Tuesday, May 6, 2008

Flux or Flub ?

Whenever crises' occur the calls and challenges for change are heard. This is true regardless of the size or scope of an an issue. It can be national security, the economy or the much smaller stage of horse racing. We work under the assumption that these crises could or would have been avoided had the players done something different. The truth is we will never know for sure; there is no way to go back and do it again. Was Eight Belles' breakdown avoidable? I don't see how anyone could say it was. Sometimes bad things happen. PETA and other activist organizations always try to take advantage of tragic happenings. Their arguments under these circumstances are always ad populum arguments. Obviously, in a situation such as this, every one's emotions are going to be sympathetic to the horse (horses by extension). Further, these arguments portray their target as having the opposite sentiments; that is simply not the case here. Just because Eight Belles broke down doesn't mean that the industry doesn't care about the horses. Again just the opposite is true. Their contentions that the surface or the whip was necessarily a cause of the accident also commits an argumentative fallacy. This is an atypical occurrence. It does not follow that because breakdowns occur (let alone this particular breakdown) then all industry practices are wrong or inhumane. And it doesn't prove that all horses that feel the whip are going to break down or are abused.

The industry is concerned about the care and treatment of horses, lessening the occurrences of breakdowns and portraying the sport in a positive light. But, I agree they can do more. First and foremost they have to act as united industry. Positive change is not going to occur if every racing jurisdiction doesn't adopt uniform rules. The first issue that needs to be agreed on is a uniform drug policy that will include steroids. Decide what's legal and what's illegal and have good reason for making those decisions. If bute or another substance is deemed legal to use during training then make it known that on race day any amount above allowable limits will result in an extreme penalty, suspension or both. In regard to serious violations, banned substances, etc., it should be a once and you're out policy. A trainer is responsible for his barn. Biancone should be gone. This is necessary to show the public that the industry is serious and does care about the treatment of the horses. The public needs to know that the horses' well being is not being compromised for a pot of gold. And, further, the handicappers need to have confidence that the product they are investing in is legitimate. No compromise is acceptable. A slap on the hand and lip service is not enough.

Surfaces are the talk of the industry at the moment. I believe a lot more needs to be known before we all embrace the synthetics. The statistics are far from decisive. There are so many variables they may never be. Just comparing numbers is not enough. The types and ages of horses using those synthetics need to be taken into account. The weather conditions as well. For those of us who watch winter racing in NY we have become used to seeing many of the same old warriors year after year. These horses have already proven themselves pretty durable. With this class/type of horse running I would expect to see fewer injuries/breakdowns no matter the surface. With 2 and 3 year old Graded races I would expect that the extreme level of competition and age of the horses would result in more injuries no matter the surface. I really don't know if these assumptions are true, I'll look into it.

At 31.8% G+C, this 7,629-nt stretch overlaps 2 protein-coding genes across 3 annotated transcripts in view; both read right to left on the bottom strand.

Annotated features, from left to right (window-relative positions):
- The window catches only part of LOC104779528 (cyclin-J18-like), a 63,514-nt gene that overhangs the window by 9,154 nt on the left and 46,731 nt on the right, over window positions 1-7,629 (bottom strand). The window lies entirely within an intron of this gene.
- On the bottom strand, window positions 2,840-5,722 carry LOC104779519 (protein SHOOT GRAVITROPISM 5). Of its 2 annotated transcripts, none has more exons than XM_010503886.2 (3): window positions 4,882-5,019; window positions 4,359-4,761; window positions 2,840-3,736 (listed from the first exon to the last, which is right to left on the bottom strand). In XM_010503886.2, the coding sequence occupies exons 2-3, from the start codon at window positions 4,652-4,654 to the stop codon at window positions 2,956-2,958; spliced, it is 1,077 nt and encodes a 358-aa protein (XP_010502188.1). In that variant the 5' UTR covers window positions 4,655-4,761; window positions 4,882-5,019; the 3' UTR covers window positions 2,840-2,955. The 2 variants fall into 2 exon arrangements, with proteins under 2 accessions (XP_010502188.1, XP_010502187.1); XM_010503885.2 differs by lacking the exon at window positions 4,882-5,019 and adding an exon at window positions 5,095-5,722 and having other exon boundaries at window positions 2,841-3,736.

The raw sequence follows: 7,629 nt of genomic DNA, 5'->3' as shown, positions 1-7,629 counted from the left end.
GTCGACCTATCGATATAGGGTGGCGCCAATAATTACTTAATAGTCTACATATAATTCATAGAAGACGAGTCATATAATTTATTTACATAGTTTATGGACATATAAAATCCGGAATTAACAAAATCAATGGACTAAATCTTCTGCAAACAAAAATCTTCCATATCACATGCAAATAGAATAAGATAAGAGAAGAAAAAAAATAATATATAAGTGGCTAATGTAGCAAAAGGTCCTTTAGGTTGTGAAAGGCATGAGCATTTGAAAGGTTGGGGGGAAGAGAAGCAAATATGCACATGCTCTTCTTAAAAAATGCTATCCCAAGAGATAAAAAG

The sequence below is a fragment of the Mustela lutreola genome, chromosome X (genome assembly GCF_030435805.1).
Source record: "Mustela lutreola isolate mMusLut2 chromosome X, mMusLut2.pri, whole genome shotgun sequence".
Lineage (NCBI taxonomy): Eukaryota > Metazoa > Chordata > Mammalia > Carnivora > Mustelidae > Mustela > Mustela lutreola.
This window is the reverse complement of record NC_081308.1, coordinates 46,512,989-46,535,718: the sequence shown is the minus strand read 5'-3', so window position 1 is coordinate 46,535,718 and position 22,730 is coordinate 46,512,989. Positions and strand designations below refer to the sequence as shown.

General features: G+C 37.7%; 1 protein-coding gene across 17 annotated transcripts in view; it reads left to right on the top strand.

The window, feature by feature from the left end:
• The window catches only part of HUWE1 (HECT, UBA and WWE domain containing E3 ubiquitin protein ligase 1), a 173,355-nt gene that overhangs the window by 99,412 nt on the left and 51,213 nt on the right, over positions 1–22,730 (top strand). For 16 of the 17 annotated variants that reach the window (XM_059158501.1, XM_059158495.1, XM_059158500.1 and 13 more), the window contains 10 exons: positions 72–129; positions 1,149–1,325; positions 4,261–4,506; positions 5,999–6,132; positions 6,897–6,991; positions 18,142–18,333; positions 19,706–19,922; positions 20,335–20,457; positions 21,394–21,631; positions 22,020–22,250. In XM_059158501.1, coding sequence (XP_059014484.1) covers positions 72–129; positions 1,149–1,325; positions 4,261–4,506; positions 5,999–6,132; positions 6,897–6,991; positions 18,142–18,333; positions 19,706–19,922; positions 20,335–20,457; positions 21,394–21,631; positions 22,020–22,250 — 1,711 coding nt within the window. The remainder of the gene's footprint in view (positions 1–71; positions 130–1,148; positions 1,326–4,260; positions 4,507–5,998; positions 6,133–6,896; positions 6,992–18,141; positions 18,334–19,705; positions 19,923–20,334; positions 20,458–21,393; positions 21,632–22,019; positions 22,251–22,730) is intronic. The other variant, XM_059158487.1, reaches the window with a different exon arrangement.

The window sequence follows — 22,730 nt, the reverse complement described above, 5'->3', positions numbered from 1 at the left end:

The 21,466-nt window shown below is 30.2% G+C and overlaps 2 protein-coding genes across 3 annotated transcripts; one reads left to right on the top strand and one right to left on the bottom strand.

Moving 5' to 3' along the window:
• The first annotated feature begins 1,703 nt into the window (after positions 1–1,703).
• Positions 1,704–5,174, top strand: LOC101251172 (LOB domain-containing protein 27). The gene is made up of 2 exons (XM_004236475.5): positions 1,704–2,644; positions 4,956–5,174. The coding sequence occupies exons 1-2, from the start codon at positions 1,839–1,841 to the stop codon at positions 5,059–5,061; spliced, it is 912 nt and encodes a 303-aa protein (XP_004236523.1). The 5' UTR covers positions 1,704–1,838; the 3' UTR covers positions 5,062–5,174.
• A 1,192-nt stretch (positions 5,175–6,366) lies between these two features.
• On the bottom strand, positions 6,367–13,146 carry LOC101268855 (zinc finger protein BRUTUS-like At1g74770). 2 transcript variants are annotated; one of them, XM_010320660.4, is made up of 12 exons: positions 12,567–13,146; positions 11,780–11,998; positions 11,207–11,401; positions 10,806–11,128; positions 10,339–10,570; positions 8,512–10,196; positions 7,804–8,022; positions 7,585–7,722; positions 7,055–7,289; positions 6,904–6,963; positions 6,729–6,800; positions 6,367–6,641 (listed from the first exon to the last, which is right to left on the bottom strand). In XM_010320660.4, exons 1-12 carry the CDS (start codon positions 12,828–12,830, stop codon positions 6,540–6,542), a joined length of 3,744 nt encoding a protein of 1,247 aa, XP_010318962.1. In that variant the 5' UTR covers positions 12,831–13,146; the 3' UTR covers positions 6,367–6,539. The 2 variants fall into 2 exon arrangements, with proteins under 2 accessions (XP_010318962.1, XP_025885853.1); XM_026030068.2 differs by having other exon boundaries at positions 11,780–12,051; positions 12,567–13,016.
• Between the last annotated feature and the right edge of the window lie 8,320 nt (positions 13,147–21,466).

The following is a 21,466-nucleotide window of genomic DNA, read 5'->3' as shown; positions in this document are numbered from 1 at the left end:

We do hear of different types of injuries and soreness occurring in horses training on synthetics, particularly hind end soreness. My theory on this is that they can't grab the surface quite as well so their hind legs slip ever so slightly as they propel themselves. Maybe certain horses won't extend themselves when they feel this. Also I don't think the issue of going from synthetic to dirt has been looked at enough, if at all. As I understand it, in humans, the stress of concussion helps strengthen bones. And the stress of resistance training helps develop muscle. Obviously too much concussion can lead to tragic events, but we need some stress to maintain strong bones and muscle. So my concern is: will we see an increased occurrence of injuries in horses that switch from synthetics to dirt? Do they get enough concussion on the synthetics? I prefer watching racing on dirt. I believe that dirt tracks can be made as safe as any. But, if it can be proven otherwise, so be it.

Obviously there are many more issues that need to be dealt with. And just because the arguments made by PETA are not logical that does not mean that some of the issues that they point to are not legitimate. If they weren't there wouldn't already be rules in place about excessive whipping or the controversy now taking place about synthetics. But progress does need to be made. The industry needs to show they are in a state of positive flux trying to improve conditions. If they don't it will be just another tragically flubbed situation.

The last thing I'll add here is that I think the biggest crime resulting from this situation is the damage PETA's statements are meant to cause Gabriel Saez. How can one not feel for him? Twenty years old, first Derby, a well ridden race and then... I'm sure no one feels as badly as he does. To try to crucify him, to me, illustrates inhumane treatment by PETA. They could make their point without whipping him so much after the wire! I read a comment somewhere where the writer suggested he (Saez) should sue them for libel. I'm sure he'll act with more class than that (he already has) but they deserve worse. Shame on them!

1 comment:

Anonymous said...

Like the comments. would like to know the stats.